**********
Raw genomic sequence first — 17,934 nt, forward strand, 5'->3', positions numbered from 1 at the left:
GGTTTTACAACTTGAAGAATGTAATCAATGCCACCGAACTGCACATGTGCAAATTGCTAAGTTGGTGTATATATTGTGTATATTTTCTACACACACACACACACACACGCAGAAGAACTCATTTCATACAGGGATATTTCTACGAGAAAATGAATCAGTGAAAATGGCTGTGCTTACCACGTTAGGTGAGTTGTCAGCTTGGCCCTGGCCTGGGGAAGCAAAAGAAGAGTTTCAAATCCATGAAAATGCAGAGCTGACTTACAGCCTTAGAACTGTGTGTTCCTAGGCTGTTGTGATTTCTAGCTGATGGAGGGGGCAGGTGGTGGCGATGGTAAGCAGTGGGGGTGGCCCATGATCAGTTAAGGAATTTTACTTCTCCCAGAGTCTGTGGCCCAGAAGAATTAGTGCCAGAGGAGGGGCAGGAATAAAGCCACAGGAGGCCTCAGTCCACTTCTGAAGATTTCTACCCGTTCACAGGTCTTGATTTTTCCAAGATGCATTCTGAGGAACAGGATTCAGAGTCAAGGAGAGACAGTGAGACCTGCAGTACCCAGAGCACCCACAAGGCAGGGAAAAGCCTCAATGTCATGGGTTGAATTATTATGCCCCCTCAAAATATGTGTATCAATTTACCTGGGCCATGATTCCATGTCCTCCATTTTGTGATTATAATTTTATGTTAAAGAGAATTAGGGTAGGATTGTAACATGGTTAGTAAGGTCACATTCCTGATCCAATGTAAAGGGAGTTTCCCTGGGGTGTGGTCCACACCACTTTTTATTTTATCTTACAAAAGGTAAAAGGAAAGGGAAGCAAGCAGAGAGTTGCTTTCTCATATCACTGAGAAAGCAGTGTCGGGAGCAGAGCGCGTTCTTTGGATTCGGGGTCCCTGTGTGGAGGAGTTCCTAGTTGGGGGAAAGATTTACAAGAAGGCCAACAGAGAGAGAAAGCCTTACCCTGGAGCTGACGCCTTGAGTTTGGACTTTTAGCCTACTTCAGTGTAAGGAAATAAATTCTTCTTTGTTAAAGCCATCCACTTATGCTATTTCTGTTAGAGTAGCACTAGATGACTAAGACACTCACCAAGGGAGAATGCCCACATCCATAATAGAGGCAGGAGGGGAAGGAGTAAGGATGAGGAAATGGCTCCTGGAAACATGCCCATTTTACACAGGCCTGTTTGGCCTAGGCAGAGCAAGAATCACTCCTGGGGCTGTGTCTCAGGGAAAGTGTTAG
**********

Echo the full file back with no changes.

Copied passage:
Raw genomic sequence first — 17,934 nt, forward strand, 5'->3', positions numbered from 1 at the left:
GGTTTTACAACTTGAAGAATGTAATCAATGCCACCGAACTGCACATGTGCAAATTGCTAAGTTGGTGTATATATTGTGTATATTTTCTACACACACACACACACACACGCAGAAGAACTCATTTCATACAGGGATATTTCTACGAGAAAATGAATCAGTGAAAATGGCTGTGCTTACCACGTTAGGTGAGTTGTCAGCTTGGCCCTGGCCTGGGGAAGCAAAAGAAGAGTTTCAAATCCATGAAAATGCAGAGCTGACTTACAGCCTTAGAACTGTGTGTTCCTAGGCTGTTGTGATTTCTAGCTGATGGAGGGGGCAGGTGGTGGCGATGGTAAGCAGTGGGGGTGGCCCATGATCAGTTAAGGAATTTTACTTCTCCCAGAGTCTGTGGCCCAGAAGAATTAGTGCCAGAGGAGGGGCAGGAATAAAGCCACAGGAGGCCTCAGTCCACTTCTGAAGATTTCTACCCGTTCACAGGTCTTGATTTTTCCAAGATGCATTCTGAGGAACAGGATTCAGAGTCAAGGAGAGACAGTGAGACCTGCAGTACCCAGAGCACCCACAAGGCAGGGAAAAGCCTCAATGTCATGGGTTGAATTATTATGCCCCCTCAAAATATGTGTATCAATTTACCTGGGCCATGATTCCATGTCCTCCATTTTGTGATTATAATTTTATGTTAAAGAGAATTAGGGTAGGATTGTAACATGGTTAGTAAGGTCACATTCCTGATCCAATGTAAAGGGAGTTTCCCTGGGGTGTGGTCCACACCACTTTTTATTTTATCTTACAAAAGGTAAAAGGAAAGGGAAGCAAGCAGAGAGTTGCTTTCTCATATCACTGAGAAAGCAGTGTCGGGAGCAGAGCGCGTTCTTTGGATTCGGGGTCCCTGTGTGGAGGAGTTCCTAGTTGGGGGAAAGATTTACAAGAAGGCCAACAGAGAGAGAAAGCCTTACCCTGGAGCTGACGCCTTGAGTTTGGACTTTTAGCCTACTTCAGTGTAAGGAAATAAATTCTTCTTTGTTAAAGCCATCCACTTATGCTATTTCTGTTAGAGTAGCACTAGATGACTAAGACACTCACCAAGGGAGAATGCCCACATCCATAATAGAGGCAGGAGGGGAAGGAGTAAGGATGAGGAAATGGCTCCTGGAAACATGCCCATTTTACACAGGCCTGTTTGGCCTAGGCAGAGCAAGAATCACTCCTGGGGCTGTGTCTCAGGGAAAGTGTTAG